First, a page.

One million rose bushes. 100 years. Three generations.
Since 1919, Belton’s Klaus family has grown a business that spreads a love of flowers like a vine out to customers across the metro area.
“Roses have been our passion for 100 years,” said Patte Klaus Schreihofer, a third-generation family member who now operates Klaus Rose Farm Flower shop with her brothers, Barney and Joe. “We were born into the business. We literally grew up in the greenhouses and worked as a family.”
In 1919, Klaus Schreihofer’s grandfather, John Klaus, left a position at Premiere Rose Gardens in Chicago to follow his own dream of starting a rose farm. He and his wife moved to Greenwood, Missouri, where they purchased land to start their growing operations.
Within a year, they had built their first 7,500 square feet of greenhouses. By the mid-1940s, the family had purchased additional land in Belton and expanded their greenhouses to more than 100,000 square feet under glass. In 1947, they also opened their first full-service flower shop.
“Our roses were so fragrant and lasted three to four weeks,” Klaus Schreihofer said. “We developed one variety that was dusty pink and yellow. It was named Barbara, after my mom, and had the most wonderful scent, like French perfume. The blooms opened up to the size of a 9-inch plate.”
In the early 1940s, Klaus Schreihofer’s father, Barney, left the farm to attend Ohio State University, where he studied engineering. When he returned after school and service in World War II, he applied his engineering knowledge to the family’s growing operations. Before then, greenhouse production had been primarily a manual-labor enterprise.
Schreihofer’s father designed and developed innovative automation processes and integrated them into existing manual operations. Automatic irrigation and energy-efficient lighting were just a few of his contributions to modernizing the industry.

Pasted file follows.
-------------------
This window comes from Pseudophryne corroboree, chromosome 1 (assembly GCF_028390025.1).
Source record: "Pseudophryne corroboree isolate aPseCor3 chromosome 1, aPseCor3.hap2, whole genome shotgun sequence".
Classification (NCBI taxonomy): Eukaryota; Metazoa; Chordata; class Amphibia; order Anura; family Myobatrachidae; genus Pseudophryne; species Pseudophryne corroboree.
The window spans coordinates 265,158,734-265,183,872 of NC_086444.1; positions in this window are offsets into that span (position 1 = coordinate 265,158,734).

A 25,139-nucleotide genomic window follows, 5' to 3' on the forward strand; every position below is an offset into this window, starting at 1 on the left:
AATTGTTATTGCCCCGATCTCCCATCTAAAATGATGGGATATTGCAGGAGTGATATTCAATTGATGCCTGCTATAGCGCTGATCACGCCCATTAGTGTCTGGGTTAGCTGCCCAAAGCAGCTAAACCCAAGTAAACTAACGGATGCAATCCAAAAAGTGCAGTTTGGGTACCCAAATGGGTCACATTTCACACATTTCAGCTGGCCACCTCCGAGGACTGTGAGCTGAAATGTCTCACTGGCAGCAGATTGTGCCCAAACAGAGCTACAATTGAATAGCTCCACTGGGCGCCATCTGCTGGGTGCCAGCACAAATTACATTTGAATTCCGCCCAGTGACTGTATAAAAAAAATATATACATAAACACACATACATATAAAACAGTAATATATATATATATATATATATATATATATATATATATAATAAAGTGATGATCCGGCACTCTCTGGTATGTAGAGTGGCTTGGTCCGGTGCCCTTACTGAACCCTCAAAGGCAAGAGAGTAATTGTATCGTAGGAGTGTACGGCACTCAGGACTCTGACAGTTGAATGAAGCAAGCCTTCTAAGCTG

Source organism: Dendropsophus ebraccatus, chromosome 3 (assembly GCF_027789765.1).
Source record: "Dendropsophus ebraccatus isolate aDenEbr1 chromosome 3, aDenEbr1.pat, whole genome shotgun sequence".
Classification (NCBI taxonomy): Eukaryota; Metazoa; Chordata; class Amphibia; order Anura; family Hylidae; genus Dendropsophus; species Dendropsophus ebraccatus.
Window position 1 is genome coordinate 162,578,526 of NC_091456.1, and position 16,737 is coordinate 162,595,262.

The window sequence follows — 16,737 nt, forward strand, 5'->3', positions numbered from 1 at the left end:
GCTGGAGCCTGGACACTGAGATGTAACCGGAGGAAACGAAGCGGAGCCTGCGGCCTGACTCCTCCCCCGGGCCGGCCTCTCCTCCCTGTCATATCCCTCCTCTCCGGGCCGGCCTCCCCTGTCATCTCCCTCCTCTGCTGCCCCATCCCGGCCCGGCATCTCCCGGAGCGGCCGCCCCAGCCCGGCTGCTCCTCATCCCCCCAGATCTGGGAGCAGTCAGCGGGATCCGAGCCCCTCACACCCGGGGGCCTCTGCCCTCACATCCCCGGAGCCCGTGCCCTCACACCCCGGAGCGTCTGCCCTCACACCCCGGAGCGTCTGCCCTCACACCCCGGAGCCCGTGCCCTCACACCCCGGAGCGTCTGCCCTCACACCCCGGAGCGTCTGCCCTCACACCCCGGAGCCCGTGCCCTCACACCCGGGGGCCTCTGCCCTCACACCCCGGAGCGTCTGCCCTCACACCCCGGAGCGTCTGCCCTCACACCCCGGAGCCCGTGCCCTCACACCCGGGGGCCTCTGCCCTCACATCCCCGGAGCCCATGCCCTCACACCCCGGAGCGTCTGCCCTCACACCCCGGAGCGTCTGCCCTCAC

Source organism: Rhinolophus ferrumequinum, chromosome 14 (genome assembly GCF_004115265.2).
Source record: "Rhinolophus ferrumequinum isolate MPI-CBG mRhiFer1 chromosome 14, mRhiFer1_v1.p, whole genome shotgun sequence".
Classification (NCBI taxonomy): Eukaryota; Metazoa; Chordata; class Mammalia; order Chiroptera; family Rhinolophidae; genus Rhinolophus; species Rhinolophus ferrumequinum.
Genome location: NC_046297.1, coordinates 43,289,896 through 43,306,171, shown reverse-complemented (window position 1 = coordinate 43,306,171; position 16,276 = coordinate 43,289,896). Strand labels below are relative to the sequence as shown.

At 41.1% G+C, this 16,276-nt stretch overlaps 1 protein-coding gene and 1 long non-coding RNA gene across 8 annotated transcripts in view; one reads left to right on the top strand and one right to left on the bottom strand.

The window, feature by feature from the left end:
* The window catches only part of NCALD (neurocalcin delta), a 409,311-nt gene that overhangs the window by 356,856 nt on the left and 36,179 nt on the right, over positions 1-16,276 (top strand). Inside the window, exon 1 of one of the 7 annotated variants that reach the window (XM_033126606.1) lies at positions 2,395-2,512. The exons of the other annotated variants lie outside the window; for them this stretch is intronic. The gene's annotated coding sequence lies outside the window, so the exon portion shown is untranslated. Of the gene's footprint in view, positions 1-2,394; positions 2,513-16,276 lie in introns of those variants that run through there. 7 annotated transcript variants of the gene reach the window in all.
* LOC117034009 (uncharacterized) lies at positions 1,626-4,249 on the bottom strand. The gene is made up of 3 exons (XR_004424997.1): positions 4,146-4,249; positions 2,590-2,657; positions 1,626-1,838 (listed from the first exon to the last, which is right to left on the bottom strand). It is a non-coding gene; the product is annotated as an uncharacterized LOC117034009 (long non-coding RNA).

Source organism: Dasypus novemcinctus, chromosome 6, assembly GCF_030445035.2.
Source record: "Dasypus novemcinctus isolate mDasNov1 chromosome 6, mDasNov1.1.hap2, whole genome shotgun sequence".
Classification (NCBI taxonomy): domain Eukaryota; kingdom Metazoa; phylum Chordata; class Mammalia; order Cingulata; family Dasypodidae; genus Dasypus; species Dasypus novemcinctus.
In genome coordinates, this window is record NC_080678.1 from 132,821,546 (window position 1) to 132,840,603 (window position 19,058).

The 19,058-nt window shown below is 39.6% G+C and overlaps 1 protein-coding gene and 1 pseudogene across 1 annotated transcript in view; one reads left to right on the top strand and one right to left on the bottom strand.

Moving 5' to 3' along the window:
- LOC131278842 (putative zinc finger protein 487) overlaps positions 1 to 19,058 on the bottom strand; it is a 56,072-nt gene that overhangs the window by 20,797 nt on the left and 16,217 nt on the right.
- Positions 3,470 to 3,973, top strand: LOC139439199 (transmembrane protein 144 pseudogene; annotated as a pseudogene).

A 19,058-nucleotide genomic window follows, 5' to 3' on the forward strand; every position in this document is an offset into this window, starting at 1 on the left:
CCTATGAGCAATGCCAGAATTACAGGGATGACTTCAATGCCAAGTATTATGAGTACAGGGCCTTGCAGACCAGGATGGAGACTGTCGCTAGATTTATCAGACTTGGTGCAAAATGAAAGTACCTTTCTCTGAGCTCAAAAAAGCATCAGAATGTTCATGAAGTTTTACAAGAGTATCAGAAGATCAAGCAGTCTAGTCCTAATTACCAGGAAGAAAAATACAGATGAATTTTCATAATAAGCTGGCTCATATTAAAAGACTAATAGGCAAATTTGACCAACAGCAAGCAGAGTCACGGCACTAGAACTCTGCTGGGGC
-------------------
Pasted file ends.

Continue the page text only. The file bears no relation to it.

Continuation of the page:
By 1969, Klaus’ Ross Farm had received regional and national recognition as one of the most automated agribusinesses in the country. Representatives from greenhouses around the country visited to learn more about technological advancements the Klaus’ had implemented on their farm.
Klaus Schreihofer recalls one of those visits by a large group of California flower growers.
“My dad said we would need to feed the growers lunch while they were here. He said, ‘We have six kids and we can do it ourselves.’ He also said we not only needed to feed them, but we had to make enough sandwiches to pack them a lunch when they left.
“He engineered an assembly line, and we each did our job and got 350 Reuben sandwiches made.”
In 2010, Klaus’ Rose Farm closed. The greenhouses were sold, dismantled and moved to another state. Today, the Klaus siblings still manage the flower shop in Belton, located on the original rose farm site.
Though Klaus’ Rose Farm Flower Shop has thrived through the years and built a loyal customer base, the business has also endured a seismic shift — one that has occurred across the floral industry during the last decade.
The advancement of technology, which allowed the Klaus’ to flourish and reimagine their industry decades ago, has redefined that business in the 21st century. Online flower sites have been a significant source of the change and have particularly impacted small, independent floral businesses.
“These sites have taken the heart and feeling out of serving people, and that personal touch is what our industry does best,” Klaus Schreihofer said. “Here, we’re still in the business of listening and serving our customers.
“Flowers are sent for epic occasions, weddings, baptisms, deaths. Sending flowers is a way for people to communicate with their friends and loved ones. Online sites are not listening to these deeply personal stories. We can offer that when we talk to customers.”
Donna and Jim Stanfield, of Lee’s Summit, have experienced that personal touch since their wedding day in 1992.
“Patte did our wedding flowers and she did a beautiful job. We’ve had a one-on-one relationship with her since,” Donna Stanfield said. “We value the longevity of her business. Businesses don’t last this long if they don’t treat their customers right. We trust her for her quality and artistry.
“I was diagnosed with breast cancer several years ago. My husband had Patte send arrangements every week for months. She did such a special job with those.”
Entrepreneurs themselves, the Stanfields own Freedom Cycles in Grandview.
“Relationships with local businesses are important, and we try to do business locally whenever we can,” Jim Stanfield said. “When you purchase locally, you support your hometown and build relationships. When you buy on the internet, you don’t build those same personal relationships.”
Foremost in her business philosophy, Klaus Schreihofer values those customers.
“There are moments when you know what you’ve done has made an impact on someone’s life,” she said. “That’s what brings me joy every day and I can’t imagine doing any other job.
“When I retire, I’m going to miss helping people go through life’s passages.”